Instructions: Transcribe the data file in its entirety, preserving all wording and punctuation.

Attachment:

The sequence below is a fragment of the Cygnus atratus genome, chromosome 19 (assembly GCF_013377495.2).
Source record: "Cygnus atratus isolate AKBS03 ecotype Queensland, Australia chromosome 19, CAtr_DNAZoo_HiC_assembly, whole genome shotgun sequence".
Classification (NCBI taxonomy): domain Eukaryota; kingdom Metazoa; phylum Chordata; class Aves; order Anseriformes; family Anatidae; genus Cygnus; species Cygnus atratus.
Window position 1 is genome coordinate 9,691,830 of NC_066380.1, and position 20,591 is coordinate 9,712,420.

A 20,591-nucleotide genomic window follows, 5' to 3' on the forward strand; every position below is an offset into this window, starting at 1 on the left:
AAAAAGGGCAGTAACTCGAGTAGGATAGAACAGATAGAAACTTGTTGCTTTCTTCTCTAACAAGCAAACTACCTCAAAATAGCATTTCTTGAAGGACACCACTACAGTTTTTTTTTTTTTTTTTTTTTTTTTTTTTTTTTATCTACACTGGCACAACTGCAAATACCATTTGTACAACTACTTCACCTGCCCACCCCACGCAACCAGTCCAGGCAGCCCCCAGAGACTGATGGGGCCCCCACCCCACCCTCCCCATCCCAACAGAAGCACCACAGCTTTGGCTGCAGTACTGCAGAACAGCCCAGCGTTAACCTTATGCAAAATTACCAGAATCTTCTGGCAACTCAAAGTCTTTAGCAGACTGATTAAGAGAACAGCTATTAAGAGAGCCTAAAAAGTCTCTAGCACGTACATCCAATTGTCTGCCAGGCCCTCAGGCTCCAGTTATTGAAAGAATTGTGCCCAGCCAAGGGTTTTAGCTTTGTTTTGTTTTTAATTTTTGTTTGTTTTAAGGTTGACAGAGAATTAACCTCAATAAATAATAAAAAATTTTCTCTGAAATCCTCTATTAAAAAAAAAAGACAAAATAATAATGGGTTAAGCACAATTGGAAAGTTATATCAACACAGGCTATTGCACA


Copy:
The sequence below is a fragment of the Cygnus atratus genome, chromosome 19 (assembly GCF_013377495.2).
Source record: "Cygnus atratus isolate AKBS03 ecotype Queensland, Australia chromosome 19, CAtr_DNAZoo_HiC_assembly, whole genome shotgun sequence".
Classification (NCBI taxonomy): domain Eukaryota; kingdom Metazoa; phylum Chordata; class Aves; order Anseriformes; family Anatidae; genus Cygnus; species Cygnus atratus.
Window position 1 is genome coordinate 9,691,830 of NC_066380.1, and position 20,591 is coordinate 9,712,420.

A 20,591-nucleotide genomic window follows, 5' to 3' on the forward strand; every position below is an offset into this window, starting at 1 on the left:
AAAAAGGGCAGTAACTCGAGTAGGATAGAACAGATAGAAACTTGTTGCTTTCTTCTCTAACAAGCAAACTACCTCAAAATAGCATTTCTTGAAGGACACCACTACAGTTTTTTTTTTTTTTTTTTTTTTTTTTTTTTTTTATCTACACTGGCACAACTGCAAATACCATTTGTACAACTACTTCACCTGCCCACCCCACGCAACCAGTCCAGGCAGCCCCCAGAGACTGATGGGGCCCCCACCCCACCCTCCCCATCCCAACAGAAGCACCACAGCTTTGGCTGCAGTACTGCAGAACAGCCCAGCGTTAACCTTATGCAAAATTACCAGAATCTTCTGGCAACTCAAAGTCTTTAGCAGACTGATTAAGAGAACAGCTATTAAGAGAGCCTAAAAAGTCTCTAGCACGTACATCCAATTGTCTGCCAGGCCCTCAGGCTCCAGTTATTGAAAGAATTGTGCCCAGCCAAGGGTTTTAGCTTTGTTTTGTTTTTAATTTTTGTTTGTTTTAAGGTTGACAGAGAATTAACCTCAATAAATAATAAAAAATTTTCTCTGAAATCCTCTATTAAAAAAAAAAGACAAAATAATAATGGGTTAAGCACAATTGGAAAGTTATATCAACACAGGCTATTGCACA